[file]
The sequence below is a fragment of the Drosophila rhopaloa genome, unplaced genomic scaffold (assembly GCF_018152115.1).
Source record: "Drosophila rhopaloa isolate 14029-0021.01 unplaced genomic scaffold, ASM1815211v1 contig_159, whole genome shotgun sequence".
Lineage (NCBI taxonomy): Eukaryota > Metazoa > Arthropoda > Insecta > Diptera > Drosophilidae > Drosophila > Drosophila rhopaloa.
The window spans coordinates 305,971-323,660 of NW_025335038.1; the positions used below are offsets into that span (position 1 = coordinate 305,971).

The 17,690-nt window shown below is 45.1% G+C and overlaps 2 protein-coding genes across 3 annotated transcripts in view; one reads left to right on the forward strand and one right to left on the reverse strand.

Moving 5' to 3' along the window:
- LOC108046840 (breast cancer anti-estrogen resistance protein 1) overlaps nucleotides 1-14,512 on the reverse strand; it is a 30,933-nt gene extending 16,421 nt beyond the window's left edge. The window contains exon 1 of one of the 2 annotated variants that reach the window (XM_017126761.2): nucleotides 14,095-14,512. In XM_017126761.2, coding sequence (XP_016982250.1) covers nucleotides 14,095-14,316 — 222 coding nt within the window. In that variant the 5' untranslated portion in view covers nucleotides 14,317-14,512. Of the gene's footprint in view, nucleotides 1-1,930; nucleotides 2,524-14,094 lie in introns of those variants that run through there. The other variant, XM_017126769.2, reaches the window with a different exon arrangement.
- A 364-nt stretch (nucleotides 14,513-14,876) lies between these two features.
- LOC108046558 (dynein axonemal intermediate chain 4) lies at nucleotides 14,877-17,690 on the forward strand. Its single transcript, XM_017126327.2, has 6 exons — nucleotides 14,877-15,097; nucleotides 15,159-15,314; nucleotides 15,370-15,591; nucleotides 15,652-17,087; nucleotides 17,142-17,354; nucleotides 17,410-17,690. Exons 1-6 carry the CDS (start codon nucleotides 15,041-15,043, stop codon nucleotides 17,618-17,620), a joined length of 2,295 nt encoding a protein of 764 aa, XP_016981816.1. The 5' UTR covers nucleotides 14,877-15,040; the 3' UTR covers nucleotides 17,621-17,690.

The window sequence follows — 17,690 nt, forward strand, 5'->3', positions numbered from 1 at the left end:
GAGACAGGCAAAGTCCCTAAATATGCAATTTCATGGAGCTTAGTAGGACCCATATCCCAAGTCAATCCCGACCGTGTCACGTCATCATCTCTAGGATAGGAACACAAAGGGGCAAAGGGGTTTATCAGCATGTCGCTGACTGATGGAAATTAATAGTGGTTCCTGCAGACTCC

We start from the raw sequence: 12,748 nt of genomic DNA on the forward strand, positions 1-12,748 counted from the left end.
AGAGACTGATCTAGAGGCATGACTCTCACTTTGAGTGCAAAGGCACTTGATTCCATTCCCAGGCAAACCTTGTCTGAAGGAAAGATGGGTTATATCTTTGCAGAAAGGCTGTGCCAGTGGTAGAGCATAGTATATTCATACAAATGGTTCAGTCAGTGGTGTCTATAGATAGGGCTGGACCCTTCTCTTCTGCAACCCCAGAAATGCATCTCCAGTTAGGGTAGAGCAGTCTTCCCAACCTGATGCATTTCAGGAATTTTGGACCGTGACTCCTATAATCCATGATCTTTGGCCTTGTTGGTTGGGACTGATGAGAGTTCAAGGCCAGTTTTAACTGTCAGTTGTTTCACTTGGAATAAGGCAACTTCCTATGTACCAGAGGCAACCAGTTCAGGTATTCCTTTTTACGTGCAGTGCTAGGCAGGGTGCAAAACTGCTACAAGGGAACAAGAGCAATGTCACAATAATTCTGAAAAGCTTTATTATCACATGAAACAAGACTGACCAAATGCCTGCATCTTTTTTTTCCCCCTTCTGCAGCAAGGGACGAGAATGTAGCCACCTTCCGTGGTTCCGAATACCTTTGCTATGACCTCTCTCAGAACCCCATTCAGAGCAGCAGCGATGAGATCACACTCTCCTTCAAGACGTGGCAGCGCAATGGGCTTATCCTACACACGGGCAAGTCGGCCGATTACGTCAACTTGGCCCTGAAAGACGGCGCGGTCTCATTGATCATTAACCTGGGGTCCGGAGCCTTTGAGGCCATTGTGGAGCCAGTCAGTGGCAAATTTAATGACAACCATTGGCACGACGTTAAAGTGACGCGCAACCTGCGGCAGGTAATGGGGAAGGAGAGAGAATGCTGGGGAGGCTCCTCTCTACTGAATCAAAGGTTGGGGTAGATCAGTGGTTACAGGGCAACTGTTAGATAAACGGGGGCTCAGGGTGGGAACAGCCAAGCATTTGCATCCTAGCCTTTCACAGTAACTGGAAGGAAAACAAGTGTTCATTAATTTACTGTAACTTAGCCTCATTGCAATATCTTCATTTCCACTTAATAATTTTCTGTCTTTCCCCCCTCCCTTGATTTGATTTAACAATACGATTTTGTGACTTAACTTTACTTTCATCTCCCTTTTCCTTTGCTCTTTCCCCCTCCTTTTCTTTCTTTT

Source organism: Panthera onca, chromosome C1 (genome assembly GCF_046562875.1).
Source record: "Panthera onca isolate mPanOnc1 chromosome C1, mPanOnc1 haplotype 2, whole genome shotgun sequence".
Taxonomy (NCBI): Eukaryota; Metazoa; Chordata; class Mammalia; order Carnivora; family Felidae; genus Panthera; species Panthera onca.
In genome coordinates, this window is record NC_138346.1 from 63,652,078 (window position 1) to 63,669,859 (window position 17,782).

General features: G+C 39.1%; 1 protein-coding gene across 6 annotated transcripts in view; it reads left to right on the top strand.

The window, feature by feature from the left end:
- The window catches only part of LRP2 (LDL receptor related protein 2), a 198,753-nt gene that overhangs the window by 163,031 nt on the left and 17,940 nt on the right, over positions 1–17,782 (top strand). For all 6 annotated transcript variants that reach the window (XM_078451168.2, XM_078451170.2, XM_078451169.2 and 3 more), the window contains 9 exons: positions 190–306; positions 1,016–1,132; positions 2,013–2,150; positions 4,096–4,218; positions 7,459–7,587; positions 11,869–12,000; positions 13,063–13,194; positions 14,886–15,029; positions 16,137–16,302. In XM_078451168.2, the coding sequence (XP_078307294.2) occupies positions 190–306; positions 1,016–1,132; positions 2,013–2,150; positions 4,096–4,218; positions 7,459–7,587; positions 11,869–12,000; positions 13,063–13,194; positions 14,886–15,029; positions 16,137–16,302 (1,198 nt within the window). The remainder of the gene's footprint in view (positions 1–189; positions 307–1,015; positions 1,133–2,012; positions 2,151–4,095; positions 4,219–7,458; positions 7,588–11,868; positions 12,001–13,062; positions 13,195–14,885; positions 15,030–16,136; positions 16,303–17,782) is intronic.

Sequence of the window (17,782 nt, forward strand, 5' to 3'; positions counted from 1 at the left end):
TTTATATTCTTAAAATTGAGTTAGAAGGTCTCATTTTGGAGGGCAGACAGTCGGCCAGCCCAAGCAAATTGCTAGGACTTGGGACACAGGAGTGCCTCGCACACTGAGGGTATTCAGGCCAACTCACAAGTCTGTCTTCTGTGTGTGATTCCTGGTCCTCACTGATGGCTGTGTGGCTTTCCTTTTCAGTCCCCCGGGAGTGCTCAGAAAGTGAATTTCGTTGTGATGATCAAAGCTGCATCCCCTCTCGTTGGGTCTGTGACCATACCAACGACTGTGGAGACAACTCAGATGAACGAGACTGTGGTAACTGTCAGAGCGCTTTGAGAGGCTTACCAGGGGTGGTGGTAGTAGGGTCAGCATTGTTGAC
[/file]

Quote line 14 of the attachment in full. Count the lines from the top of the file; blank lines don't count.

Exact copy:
Source organism: Panthera onca, chromosome C1 (genome assembly GCF_046562875.1).